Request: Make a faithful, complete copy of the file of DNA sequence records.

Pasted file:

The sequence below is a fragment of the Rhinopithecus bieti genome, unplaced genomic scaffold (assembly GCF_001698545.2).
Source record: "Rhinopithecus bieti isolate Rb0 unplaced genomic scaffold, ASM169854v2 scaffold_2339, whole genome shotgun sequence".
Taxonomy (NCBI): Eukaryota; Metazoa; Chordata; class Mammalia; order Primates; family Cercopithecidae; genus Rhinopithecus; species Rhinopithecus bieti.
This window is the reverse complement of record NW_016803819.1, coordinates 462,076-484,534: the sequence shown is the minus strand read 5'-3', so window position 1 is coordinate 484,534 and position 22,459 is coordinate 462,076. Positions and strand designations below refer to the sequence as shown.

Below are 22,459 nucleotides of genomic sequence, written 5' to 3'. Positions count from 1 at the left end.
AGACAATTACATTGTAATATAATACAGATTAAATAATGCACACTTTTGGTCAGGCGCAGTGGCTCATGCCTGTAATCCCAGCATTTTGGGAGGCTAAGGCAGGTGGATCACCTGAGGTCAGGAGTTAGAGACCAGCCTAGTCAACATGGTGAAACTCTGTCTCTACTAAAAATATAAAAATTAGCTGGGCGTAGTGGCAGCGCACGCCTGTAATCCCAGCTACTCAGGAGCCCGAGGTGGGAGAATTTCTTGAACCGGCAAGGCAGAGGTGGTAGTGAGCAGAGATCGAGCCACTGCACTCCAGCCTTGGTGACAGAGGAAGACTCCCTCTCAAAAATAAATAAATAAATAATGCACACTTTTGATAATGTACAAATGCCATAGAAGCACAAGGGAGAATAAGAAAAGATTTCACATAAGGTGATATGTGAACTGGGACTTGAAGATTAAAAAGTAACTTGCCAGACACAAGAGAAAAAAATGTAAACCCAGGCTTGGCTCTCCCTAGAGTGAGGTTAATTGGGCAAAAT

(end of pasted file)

The sequence below is a fragment of the Rhinopithecus bieti genome, unplaced genomic scaffold (assembly GCF_001698545.2).
Source record: "Rhinopithecus bieti isolate Rb0 unplaced genomic scaffold, ASM169854v2 scaffold_2339, whole genome shotgun sequence".
Taxonomy (NCBI): Eukaryota; Metazoa; Chordata; class Mammalia; order Primates; family Cercopithecidae; genus Rhinopithecus; species Rhinopithecus bieti.
This window is the reverse complement of record NW_016803819.1, coordinates 462,076-484,534: the sequence shown is the minus strand read 5'-3', so window position 1 is coordinate 484,534 and position 22,459 is coordinate 462,076. Positions and strand designations below refer to the sequence as shown.

Below are 22,459 nucleotides of genomic sequence, written 5' to 3'. Positions count from 1 at the left end.
AGACAATTACATTGTAATATAATACAGATTAAATAATGCACACTTTTGGTCAGGCGCAGTGGCTCATGCCTGTAATCCCAGCATTTTGGGAGGCTAAGGCAGGTGGATCACCTGAGGTCAGGAGTTAGAGACCAGCCTAGTCAACATGGTGAAACTCTGTCTCTACTAAAAATATAAAAATTAGCTGGGCGTAGTGGCAGCGCACGCCTGTAATCCCAGCTACTCAGGAGCCCGAGGTGGGAGAATTTCTTGAACCGGCAAGGCAGAGGTGGTAGTGAGCAGAGATCGAGCCACTGCACTCCAGCCTTGGTGACAGAGGAAGACTCCCTCTCAAAAATAAATAAATAAATAATGCACACTTTTGATAATGTACAAATGCCATAGAAGCACAAGGGAGAATAAGAAAAGATTTCACATAAGGTGATATGTGAACTGGGACTTGAAGATTAAAAAGTAACTTGCCAGACACAAGAGAAAAAAATGTAAACCCAGGCTTGGCTCTCCCTAGAGTGAGGTTAATTGGGCAAAAT